Impending Storm, South Kaibab Trail | Mark Lindsay

There is this recurrent dream to travel the world. Lots of people have it. In America, it's in our DNA to move, to wander, to migrate, and to travel. Often, in our wanderlust, we forget about our need to connect with specific places and to know them with intimacy. Seeing a million places is not always better than knowing several really well.

Next month I will hike Grand Canyon for the fourth year straight with two dear friends that I've known since childhood. Every year we muse about going to another place for our hike but we always return to the canyon. By now, it seems necessary, a form of sustenance that is our touchstone. It is a place to reflect on the past year and, more importantly, to be at one with the earth. The descent into the canyon is an exhilarating passage through time. We take various routes to the river, each one as magnificent as the last.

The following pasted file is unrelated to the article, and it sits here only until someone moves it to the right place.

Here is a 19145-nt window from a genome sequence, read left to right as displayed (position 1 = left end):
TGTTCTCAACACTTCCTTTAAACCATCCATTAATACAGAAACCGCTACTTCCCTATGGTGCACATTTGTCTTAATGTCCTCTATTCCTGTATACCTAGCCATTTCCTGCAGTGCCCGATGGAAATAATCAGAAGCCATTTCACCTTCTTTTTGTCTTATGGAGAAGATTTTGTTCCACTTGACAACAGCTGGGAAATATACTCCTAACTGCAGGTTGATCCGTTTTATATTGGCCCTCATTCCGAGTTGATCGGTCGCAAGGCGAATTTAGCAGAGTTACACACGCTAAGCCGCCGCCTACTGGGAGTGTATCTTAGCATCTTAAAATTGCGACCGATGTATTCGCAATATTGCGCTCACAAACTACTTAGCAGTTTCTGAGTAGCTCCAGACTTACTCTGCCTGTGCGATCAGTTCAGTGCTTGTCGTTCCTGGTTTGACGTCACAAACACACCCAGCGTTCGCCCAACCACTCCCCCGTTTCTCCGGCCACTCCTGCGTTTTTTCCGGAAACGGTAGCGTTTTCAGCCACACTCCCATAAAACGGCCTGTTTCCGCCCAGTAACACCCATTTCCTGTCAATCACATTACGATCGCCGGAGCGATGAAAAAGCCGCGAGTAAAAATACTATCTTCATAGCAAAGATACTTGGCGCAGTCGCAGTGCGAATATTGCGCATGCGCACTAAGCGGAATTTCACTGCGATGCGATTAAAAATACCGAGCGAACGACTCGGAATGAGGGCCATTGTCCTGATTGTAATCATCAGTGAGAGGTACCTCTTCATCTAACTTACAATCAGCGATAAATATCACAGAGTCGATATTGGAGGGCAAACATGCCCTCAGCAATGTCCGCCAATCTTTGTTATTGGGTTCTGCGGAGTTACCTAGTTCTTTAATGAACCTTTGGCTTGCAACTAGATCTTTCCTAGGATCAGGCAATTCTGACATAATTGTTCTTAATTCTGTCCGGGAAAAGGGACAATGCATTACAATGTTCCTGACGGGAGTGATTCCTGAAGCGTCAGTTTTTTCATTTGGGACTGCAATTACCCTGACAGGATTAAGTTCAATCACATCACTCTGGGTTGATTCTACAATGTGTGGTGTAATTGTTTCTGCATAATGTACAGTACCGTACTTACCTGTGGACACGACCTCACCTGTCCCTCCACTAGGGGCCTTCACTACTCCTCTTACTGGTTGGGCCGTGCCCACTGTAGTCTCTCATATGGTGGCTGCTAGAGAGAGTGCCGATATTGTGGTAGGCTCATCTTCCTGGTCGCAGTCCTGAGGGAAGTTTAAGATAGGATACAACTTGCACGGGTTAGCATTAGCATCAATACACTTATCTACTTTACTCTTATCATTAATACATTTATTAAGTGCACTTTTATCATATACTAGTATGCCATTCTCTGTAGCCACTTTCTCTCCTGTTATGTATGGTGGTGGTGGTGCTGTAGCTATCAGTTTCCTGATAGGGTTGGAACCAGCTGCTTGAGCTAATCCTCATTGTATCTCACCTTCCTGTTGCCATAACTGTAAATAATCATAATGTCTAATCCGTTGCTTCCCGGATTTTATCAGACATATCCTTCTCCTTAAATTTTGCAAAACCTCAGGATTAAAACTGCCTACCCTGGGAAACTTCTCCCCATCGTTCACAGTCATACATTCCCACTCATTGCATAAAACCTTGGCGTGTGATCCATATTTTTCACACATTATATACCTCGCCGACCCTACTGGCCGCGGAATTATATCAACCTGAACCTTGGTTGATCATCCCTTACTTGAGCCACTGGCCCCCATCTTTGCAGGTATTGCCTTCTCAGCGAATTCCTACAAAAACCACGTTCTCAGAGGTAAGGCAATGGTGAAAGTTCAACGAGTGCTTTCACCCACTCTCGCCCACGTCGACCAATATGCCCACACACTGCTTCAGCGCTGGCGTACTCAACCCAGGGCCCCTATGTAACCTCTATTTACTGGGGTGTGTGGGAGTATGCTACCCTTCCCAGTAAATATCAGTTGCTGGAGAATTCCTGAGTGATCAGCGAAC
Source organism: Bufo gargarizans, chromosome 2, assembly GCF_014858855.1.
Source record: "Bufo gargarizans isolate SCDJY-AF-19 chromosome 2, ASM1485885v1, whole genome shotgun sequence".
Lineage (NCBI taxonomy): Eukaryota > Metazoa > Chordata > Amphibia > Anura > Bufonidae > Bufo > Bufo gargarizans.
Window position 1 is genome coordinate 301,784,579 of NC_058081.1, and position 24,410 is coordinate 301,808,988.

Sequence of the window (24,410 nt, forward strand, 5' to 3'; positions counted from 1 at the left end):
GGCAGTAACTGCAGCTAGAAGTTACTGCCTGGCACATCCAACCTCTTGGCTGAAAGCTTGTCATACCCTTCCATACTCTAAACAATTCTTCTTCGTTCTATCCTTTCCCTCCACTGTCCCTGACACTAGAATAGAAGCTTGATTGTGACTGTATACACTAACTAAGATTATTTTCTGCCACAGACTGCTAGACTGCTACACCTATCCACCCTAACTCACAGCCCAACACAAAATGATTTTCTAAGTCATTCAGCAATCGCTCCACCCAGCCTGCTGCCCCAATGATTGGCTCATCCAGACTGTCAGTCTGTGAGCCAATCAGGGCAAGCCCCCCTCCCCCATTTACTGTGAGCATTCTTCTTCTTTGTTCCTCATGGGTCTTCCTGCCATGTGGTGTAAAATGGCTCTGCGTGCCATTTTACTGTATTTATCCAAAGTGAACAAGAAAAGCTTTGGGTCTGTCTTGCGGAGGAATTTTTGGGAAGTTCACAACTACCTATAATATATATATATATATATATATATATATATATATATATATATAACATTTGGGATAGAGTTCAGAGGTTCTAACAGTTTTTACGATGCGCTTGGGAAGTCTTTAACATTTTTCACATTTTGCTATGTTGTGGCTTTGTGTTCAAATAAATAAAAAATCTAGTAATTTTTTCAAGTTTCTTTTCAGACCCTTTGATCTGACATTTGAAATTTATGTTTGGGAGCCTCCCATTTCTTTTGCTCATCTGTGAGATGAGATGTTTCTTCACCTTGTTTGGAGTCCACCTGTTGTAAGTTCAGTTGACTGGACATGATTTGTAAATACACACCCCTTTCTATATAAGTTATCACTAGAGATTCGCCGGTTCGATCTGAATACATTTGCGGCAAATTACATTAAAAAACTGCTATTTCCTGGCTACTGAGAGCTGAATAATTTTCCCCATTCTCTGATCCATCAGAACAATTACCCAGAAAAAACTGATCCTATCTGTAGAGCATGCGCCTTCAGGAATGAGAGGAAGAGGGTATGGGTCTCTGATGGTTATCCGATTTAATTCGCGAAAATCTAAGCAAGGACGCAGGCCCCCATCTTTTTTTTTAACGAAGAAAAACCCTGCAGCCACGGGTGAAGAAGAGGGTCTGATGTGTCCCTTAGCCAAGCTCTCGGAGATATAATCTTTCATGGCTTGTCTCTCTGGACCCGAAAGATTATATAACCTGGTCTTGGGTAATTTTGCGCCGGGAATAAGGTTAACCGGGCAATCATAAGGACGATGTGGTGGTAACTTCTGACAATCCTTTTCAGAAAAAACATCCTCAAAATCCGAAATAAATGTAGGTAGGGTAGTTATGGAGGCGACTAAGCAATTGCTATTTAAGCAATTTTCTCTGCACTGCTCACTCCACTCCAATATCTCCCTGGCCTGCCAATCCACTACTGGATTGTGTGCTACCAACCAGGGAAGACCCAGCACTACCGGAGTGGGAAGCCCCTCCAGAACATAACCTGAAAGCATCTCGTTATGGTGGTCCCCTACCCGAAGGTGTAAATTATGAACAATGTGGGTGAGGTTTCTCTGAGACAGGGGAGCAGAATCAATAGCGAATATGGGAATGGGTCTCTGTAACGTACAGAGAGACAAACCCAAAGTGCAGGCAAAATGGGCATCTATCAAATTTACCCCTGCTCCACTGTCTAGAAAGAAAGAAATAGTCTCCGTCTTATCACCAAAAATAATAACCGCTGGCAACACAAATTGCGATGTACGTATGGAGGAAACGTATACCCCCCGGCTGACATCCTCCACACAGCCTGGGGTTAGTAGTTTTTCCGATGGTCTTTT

It's easy to pick Grand Canyon as the revisited place, yet, it need not be spectacular or grand. I mentioned in a previous post that Edward Steichen photographed a shadblow tree adjacent to his home. That was as spiritual a spot as any other. The frequency of Steichen's visits and the intimate sharing of spirit with the tree and its surroundings was his portal to enlightenment. One could pick most any spot, as long as it resonates in that kind of way that every sentient being understands. It is of connection and peace.

Our drive to the canyon is always filled with anticipation. The road that leads to the park always feels like a million miles long. We strain our necks for the first glimpse of the deep gouge in Mother Earth. The canyon hides from us, teasing us with its magnitude. We look for signs. The rolling terrain seems so benign. We think of how the first unknowing humans must have stumbled onto the place. A mile from the rim one sees no indication that the world's biggest hole is so close. And then, suddenly, there it is. We smile, hoot, and pat one another on the back. We are home.

I'll post some images in late September on the web site from this year's adventure.